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A suite of MATLAB-based computational tools for automated analysis of COPAS Biosort data
Elizabeth Morton and Todd Lamitina
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To facilitate analysis of the numerous COPAS data files generated by our RNAi screen, we wrote an algorithm, using the programming platform MATLAB, to automatically extract desired values from COPAS *.txt data files (one file per RNAi condition) (Table 2). The COPAS exports data in a 26-column format, in which each row represents data from a single worm. The basic function of our COPAquant algorithm, COPASFun, imports numerical values from a COPAS data file. After data import, COPAquant queries the user as to whether the data to be analyzed should be filtered based on gating criteria, which are a unique combination of COPAS parameters (TOF, EXT, Ch1, Ch2, and Ch3) that are user-defined during data acquisition. COPAquant can be instructed to analyze gated data only, nongated data only, or all data. Using our hsp-16p::GFP screen data as an example, we chose to extract gated values for TOF, EXT, and fluorescence values for each of the three fluorescent channels. Because COPASmeasured GFP fluorescence is related to object size (unpublished data), COPASFun can correct for this bias by normalizing to the object TOF, which is a direct measure of object size. These ratio values (Ch1/TOF, Ch2/TOF, Ch3/TOF) are entered into new columns. The resulting columns for our values of interest (TOF; EXT;, Ch1, Ch2, and Ch3; as well as their associated ratios) are then summarized with mean and SD. In the current screen for hsp-16::GFP regulators, meaningful yellow (Ch2) and red (Ch3) data were not obtained, since this strain does not express reporters in either of these fluorescent channels. These statistics, as well as the number of events in the sample (n), are then exported to the function COPASImp (Figure 2A).

The COPASImp function sends multiple COPAS *.txt files to COPASFun for analysis (Figure 2A). Once the MATLAB directory is set to the appropriate folder, COPASImp recognizes and reads all *.txt files within the folder (Figure 2A). Once all the files in the folder have been analyzed, the results are presented in a table titled Results (which is automatically saved as the tab-delimited text file Results.txt for analysis outside of MATLAB) as well as in a structure labeled ImStruc (in which each cell contains the results for one sample). Following analysis, COPASImp queries the user as to which parameter should be represented in graphical format. The user-selected parameter is then plotted and displayed (Figure 2B).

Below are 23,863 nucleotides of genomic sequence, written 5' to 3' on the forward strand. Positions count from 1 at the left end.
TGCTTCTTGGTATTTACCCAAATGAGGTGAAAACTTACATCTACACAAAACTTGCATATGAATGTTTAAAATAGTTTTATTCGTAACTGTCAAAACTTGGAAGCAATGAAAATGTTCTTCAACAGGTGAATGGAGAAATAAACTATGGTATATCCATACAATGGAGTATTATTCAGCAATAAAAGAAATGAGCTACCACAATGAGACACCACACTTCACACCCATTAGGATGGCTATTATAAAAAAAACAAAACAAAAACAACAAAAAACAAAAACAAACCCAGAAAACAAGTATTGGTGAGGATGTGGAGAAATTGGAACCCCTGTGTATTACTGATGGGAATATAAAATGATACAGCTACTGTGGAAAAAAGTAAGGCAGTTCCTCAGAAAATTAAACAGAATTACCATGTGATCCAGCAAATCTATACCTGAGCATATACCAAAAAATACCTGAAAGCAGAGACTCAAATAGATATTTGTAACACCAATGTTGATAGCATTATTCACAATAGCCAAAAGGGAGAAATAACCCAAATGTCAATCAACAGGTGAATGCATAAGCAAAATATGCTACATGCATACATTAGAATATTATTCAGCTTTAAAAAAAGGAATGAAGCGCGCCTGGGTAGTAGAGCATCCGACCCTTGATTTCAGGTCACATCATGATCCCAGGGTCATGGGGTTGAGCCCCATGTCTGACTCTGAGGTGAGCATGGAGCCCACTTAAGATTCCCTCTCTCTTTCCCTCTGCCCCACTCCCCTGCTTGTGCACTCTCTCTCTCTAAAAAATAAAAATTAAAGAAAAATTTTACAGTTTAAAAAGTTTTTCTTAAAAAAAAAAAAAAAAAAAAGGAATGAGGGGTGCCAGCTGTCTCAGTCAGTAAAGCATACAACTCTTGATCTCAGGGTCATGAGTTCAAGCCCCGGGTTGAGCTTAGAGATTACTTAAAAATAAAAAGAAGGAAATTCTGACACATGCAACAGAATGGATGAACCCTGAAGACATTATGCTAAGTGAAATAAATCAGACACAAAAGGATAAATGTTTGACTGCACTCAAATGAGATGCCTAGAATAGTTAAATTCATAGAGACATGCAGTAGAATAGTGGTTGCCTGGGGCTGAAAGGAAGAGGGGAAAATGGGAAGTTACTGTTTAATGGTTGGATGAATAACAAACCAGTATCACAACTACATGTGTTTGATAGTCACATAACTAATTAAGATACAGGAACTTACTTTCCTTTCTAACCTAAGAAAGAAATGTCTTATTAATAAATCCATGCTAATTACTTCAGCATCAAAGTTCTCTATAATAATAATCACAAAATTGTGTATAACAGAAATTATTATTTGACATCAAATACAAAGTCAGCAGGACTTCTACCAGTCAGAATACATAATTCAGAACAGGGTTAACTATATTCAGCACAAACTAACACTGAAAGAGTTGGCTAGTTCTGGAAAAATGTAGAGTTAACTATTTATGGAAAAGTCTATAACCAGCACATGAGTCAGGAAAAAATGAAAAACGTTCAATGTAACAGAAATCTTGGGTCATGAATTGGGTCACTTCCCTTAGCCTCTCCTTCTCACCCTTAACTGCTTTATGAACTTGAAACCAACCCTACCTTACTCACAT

In addition to the form of normalization discussed above, COPAquant V2 will also normalize all samples to a negative control sample to produce a relative fold-change value (Table 2). The program presents data in both the raw form (Figure 2, B and C) and in various normalized forms (Figure 2, D and E), using the lowest numbered file as the negative control reference. The mean of the reference sample is calculated for each parameter, and each event within subsequent samples is divided by this value, creating a new, normalized column of values. The means of the normalized values, as well as their SD values, are exported back to COPASImp (Figure 2, D and E).

Using COPAquant, we dramatically enhanced the rate of data analysis in our screen for regulators of hsp-16p::GFP expression using the single-sample mode of COPAS screening. We were able to rapidly identify hits that affect GFP expression but not worm growth by analyzing both normalized GFP, as well as normalized TOF values (i.e., normalized to the negative control sample—empty vector RNAi in this case). Prior to implementation of COPAquant, the time required for manual analysis of a single day's worth of COPAS data obtained using the single-sample acquisition mode frequently exceeded 8 h. Using COPAquant, data from 1 day of sorting are now analyzed, normalized, and graphed within 10 s, which represents a ~3000 fold increase in data analysis efficiency.

In addition to the single-sample sorting mode described above, some labs also employ an autosampling device called the ReFLX system. ReFLX-equipped COPAS systems sort and quantify events from individual wells of 96-well plates using the optional ReFLX sampler. Data from each well are stored within a single 26-column format file according to their row and column address. To make our MATLAB program applicable to ReFLX screening platforms, we modified our existing single-sample MATLAB code to read ReFLX files. The modified programs, COPAmulti and COPAcompare (Figure 3 and Table 2), read raw *.txt files generated by the ReFLX, filter and extract matrices for each well, and summarize useful parameters. Data from one or more 96-well files (COPAmulti) or a replicate pair of 96-well files (COPAcompare) are analyzed, and the data for each plate is stored in a separate cell of a Results Structure within MATLAB. For each plate analyzed, the raw data (n and well mean ± SD for each of eight different parameters for every well) are exported to a Results Structure, which can be accessed for export to other programs. To make COPAmulti as user-friendly as possible, we implemented a GUI within MATLAB that allows users to define several criteria for data analysis, including filtering cutoffs, the parameter to be utilized for analysis, and statistical criteria and thresholds used to identify hits (Figure 4A). Since these criteria can be adjusted through the GUI and the data are rapidly reanalyzed, the effects of altered filtering and statistical criteria are easily determined.

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